Alberta election: close but not touching - Macleans.ca

Alberta election: close but not touching

Under the circumstances, the election is nearly impossible to handicap

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I was chatting with Éric Grenier of ThreeHundredEight.com Saturday about Monday’s Alberta election. Grenier’s seat projection from late polls predicts a slim Wildrose Party majority for the next Alberta legislature, with 45 seats for the insurgent WRP and 37 for the incumbent Progressive Conservatives. I don’t really know the details of how he gets from the polling numbers—which show the PCs closing somewhat in recent days—to the seat counts. But because he treats the cities as homogenous metropolitan areas, as he is forced to by his commitment to a purely numerical method (that is how they are handled by the pollsters themselves), I tend to think Éric has the WRP just a tad low. He is implicitly mixing in urban-core ridings, where there is a lot of “progressive” vote to be skimmed by the fearmongering Tories, with ones that are “urban” only in the slightly demented eyes of the census, and are straight WRP-PC fights that will be hard for the WRP to lose given the polling numbers.

Four important words there: “given the polling numbers”. This Alberta election is a case in which an educated guess that incorporates local knowledge is certainly better than a purely automated model. But the educated guess can also fail in a million ways, and that is especially true here. The Wildrose Party is going stronger with “certain to vote” survey respondents, but a late break toward an incumbent is a bad sign for the opposition. Amongst individuals, the act of voting will carry high emotional stakes, and almost nobody, it seems, will be repeating his own 2008 vote.

Liberals and New Democrats who have waited long lives to throw out the PCs are now being asked to protect that very regime, and they’re obviously considering it, given that the polls show two-thirds of the 2008 Liberal vote vanishing. I haven’t seen local news reports of any mass suicides or Raptures, so some of those people will be backing Alison Redford, who would have been their dream leader anyway. I don’t mean this as a gratuitous shot; I mean literally that if the Liberals could fashion the perfect leader of their fantasies from Frankenstein-like parts, they would certainly end up with a lady lawyer who had done loads of international development work and favours Hillary Clinton pantsuits and pearls.

Conservative voters, meanwhile, will have to decide whether they are truly ready to abandon a brand they have supported since Apollo 15 took off. But there’s a third component to the electorate here that nobody’s talking about: “progressive” switchers to the Wildrose.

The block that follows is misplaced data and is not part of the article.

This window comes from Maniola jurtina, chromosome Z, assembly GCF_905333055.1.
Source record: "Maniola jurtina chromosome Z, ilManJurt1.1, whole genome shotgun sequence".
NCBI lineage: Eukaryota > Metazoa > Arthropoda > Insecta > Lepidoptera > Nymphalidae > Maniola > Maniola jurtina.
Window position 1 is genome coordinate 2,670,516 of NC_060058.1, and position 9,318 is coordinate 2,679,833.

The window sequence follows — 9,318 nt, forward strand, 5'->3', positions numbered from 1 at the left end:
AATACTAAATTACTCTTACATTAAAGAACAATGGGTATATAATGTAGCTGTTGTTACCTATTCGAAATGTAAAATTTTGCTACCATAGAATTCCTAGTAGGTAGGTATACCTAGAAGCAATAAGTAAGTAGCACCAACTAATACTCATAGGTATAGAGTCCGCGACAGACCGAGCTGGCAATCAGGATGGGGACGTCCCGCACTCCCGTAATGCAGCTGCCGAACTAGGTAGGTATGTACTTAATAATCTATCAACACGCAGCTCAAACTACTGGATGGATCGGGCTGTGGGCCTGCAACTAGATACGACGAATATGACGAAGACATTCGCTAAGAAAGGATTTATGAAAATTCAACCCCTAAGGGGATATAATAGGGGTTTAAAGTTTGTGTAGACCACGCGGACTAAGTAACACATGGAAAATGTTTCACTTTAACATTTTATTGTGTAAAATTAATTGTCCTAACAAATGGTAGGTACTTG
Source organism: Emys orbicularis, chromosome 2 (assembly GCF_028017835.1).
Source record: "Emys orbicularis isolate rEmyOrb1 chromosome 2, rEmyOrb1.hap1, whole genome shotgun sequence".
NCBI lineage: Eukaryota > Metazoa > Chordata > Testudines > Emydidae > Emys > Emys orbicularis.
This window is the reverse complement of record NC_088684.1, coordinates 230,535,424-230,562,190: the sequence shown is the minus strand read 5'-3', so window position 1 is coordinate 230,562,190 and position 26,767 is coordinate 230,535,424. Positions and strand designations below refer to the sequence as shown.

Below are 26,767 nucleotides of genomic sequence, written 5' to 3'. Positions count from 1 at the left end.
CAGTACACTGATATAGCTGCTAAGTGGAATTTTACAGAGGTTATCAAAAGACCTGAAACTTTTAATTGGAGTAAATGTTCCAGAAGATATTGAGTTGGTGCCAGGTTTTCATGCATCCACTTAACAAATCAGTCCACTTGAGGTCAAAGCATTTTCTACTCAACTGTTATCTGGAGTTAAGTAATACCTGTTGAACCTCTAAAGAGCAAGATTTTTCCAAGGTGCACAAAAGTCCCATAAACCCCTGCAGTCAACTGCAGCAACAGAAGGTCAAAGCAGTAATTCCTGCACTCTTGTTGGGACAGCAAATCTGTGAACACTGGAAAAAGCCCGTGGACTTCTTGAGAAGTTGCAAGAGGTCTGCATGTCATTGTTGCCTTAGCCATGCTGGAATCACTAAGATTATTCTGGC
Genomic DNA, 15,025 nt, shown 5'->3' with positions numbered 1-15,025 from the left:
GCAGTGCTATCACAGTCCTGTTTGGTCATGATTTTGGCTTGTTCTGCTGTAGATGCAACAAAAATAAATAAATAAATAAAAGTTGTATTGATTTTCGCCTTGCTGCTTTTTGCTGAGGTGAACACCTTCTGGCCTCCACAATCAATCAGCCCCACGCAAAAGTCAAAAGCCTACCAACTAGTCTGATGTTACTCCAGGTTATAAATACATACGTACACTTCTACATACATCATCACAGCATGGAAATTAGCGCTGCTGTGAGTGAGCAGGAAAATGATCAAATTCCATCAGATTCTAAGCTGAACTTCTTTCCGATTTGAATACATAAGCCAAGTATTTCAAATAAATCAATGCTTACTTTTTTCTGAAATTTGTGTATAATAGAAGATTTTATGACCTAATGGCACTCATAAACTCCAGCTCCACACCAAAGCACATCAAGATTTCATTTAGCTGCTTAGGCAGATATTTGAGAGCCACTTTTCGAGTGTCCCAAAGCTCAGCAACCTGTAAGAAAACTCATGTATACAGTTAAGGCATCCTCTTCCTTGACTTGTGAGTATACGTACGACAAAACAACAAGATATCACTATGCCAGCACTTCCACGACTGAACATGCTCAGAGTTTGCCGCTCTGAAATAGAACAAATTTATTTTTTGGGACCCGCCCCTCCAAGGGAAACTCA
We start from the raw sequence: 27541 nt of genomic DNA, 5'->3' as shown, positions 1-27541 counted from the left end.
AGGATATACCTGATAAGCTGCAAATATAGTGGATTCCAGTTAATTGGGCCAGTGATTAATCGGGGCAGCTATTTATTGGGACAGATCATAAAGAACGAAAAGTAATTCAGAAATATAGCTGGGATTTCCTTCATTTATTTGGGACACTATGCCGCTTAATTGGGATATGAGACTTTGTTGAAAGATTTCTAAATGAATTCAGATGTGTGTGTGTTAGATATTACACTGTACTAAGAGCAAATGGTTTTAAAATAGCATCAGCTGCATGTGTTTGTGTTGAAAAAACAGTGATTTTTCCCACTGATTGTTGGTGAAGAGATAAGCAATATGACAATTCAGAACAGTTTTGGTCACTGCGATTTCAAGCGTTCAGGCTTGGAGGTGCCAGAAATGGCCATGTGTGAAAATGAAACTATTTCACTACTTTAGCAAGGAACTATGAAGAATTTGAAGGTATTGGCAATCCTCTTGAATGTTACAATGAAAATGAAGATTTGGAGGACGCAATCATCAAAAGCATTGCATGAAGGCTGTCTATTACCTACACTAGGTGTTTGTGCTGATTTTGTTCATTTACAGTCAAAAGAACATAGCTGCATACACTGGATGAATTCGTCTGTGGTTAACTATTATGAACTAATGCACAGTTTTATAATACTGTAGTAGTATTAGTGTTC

Madness, you say? The PCs have been making the case that the Wildrose must be stopped at all costs because a couple of its candidates have questionably acceptable views: one is a Christian who believes in the reality of Hell, and another is a guy who’s worked amongst ethnic communities for years—a gentleman not seriously suspected of capital-R racism by anybody, as far as I can tell—who was willing to say to those groups in their own media, repeatedly and in an admittedly awkward way, that his being a white dude is probably a practical electoral advantage. (A third is Alberta Report publisher Link Byfield, whose conservative political views are so freaky and far-out that he could only amass a quarter-million votes in Alberta’s 2004 Senate election.)

Social liberals who want to vote for the Wildrose must be prepared to tolerate the possible presence of such people in a Wildrose caucus, just as social conservatives who want to vote for the Wildrose must somehow be prepared to tolerate voting for a pro-abortion, pro-gay premier. Meanwhile, anybody at all who wants to vote PC must be prepared to tolerate the perpetuation of a government that has taken, and aggressively hidden the evidence of, well-documented illegal kickbacks for party purposes from schools, municipalities, and healthcare. Indeed, they must not only tolerate it: they must accept a share of moral responsibility for it, must stand up and applaud it. Some unknown number of voters will reach the conclusion that the PCs must be humbled as the Liberal Party of Canada was humbled—their offence is objectively worse than Adscam—and that a Wildrose vote is the most effective way of doing this. If you have to hold your nose, why not at least hold your nose for change?

Under the circumstances, the election is nearly impossible to handicap, with genuine four-way races likely in parts of Edmonton. What one notices is that the leaders are spending the last day of campaigning in outer-Calgary city ridings that would otherwise be rock-solid for the PCs. The ridings in question would, I think, be somewhere in the low 50s on a Wildrose wish list and maybe the low 30s on a PC one. That is what I expect to see in the seat counts on Monday, because I know of no stronger evidence apart from the polls, and the polls, interpreted properly, agree with this seat distribution. I can almost get to Grenier’s outcome if I assign everything close to the Conservatives, but the sum of individual voter decisions in the booth is impossible to foresee; that’s why we go ahead and have these election thingies. On this sunny Sunday, Alberta voters are writhing in the private hell of the potential parricide, and must grope their way toward peace with themselves.